Home 2016 elections What I Think Paul Ryan Is Trying to Do

What I Think Paul Ryan Is Trying to Do


I just got an email from the DCCC under the subject heading “Ryan embraces Trump.”

That might be a politically useful way to characterize the situation — it’s useful, I suppose, to show how craven the Republicans are, and especially to tie Donald Trump around the neck of Paul Ryan, who is worth the Democrats’ damaging if they can — but I think it misses the reality of what Ryan did today.

And that also means that it fails to show what it is that Ryan is trying to do. At least as I see it.

The important underlying reality is that Ryan wants to be president. 2020 might be a possibility. In the face of Trump’s nomination, he faces a very complex challenge: how to find a course, with this problematic nominee, that maximizes that possibility.

So what we are seeing is a clever politician trying to navigate his way through this challenge in a way that:

1) Keeps himself as free as possible of the taint and burden of Trump, who is not only repugnant to many Americans, but also might lead the Party into an electoral disaster this fall;

2) Avoids alienating that part of the Republican base that is enthusiastic for Trump– which is a big enough portion of the base that they have been able to hand Trump the Republican nomination for president.

Ryan cares about those Trump supporters not so much because he fears for his ability to keep winning his House seat– as Trump did poorly in Ryan’s District as well as in Wisconsin generally. (Of course, it’s always good to avoid alienating any segment of voters.) But a Republican candidate for president, running nationally, will have to be very concerned about staying on the good side the large number of Trump supporters around the country.

So he goes into the meeting and speaks of the importance of unity, and of being ““totally committed to working together,” which commits him to nothing, and may be designed to show the Trump supporters that he really wants this to work out, and that he is making the effort. And “I do believe that we are now planting the seeds to get ourselves unified.”

No real embrace in any of that. As the Huffington Post reporter on today’s meeting notes, the one essential thing that was missing was “the speaker’s endorsement of the presumptive GOP presidential nominee.”

As Ryan said after the meeting, “unifying the party is a process that simply “takes a little time.” And Ryan here is playing for time. Working to see how the situation develops, and to figure out accordingly what route he can take that ties him as little as possible to Trump while maintaining a positive image with the Trump supporters.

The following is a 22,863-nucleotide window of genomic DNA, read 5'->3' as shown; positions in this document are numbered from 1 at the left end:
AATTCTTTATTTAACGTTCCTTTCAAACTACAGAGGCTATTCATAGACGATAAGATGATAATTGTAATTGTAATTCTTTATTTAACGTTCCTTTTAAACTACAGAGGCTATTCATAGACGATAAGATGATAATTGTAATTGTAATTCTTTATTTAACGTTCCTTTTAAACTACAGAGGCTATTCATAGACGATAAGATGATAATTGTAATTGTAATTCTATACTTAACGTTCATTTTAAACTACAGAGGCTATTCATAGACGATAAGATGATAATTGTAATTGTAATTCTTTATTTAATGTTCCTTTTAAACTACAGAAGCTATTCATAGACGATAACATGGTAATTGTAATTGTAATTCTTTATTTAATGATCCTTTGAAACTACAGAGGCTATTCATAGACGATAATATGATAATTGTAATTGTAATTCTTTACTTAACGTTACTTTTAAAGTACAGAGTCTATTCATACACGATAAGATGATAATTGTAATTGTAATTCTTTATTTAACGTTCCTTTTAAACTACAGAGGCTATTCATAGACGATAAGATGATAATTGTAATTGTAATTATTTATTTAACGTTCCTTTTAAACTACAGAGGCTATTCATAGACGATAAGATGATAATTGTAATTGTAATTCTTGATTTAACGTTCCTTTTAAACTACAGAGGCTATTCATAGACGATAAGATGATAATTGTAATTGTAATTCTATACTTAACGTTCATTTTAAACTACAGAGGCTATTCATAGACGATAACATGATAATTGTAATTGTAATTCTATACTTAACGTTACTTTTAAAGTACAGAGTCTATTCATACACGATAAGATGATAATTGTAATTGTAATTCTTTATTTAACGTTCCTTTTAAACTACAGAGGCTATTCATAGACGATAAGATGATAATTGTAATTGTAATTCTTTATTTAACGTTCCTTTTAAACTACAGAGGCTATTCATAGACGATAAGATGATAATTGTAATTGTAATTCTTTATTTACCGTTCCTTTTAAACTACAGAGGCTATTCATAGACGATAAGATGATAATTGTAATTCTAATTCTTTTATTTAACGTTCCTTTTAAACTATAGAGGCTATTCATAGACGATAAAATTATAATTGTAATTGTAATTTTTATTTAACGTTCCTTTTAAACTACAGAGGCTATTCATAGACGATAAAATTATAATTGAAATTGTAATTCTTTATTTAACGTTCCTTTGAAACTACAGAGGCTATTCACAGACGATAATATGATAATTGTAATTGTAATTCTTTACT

Ryan may end up supporting Trump, or he might not. He may have made his mind up which he is going to do or he might be feeling his way.

But either way, one thing I think we can say: If his posture of “I’ve got to be reassured” is sincere, Paul Ryan is a fool.

We’ve all seen enough to know who and what Trump is, and anyone but some kind of fool would know that nothing Trump might say or do could reasonably reassure anyone about it being OK for the United States to have a President Trump.

Given the qualities that he has shown — the bullying, the picking of fights, the readiness with the insult, the obsession with winning, the boasting, the shameless lying — anyone but a fool must know that it cannot be OK to hand the powers of the presidency to such a man.

So if Ryan does end up endorsing Trump, he’s either a fool or a person willing to sacrifice the nation to protect his political ambitions.

  • Andy Schmookler

    Re not underestimating Paul Ryan… Regular readers of Paul Krugman (of which I am emphatically one) will remember Paul Ryan as the guy Krugman is continually holding up as one who has conned the Beltway media into perceiving Ryan as a very serious and responsible policy guy, when he is nothing of the sort.

    Ryan’s budgets, Krugman has repeatedly said, are a bunch of smoke and mirrors and asterisks, which masks an irresponsible giveaway to the rich as an exercise in bugetary responsibility.

    One might rightly take this as an indictment of the gullibility and worse of the Beltway media. But it also should be seen as indicative of Ryan’s skill in adopting poses that successfully con people into seeing him as something more respectable than he really is.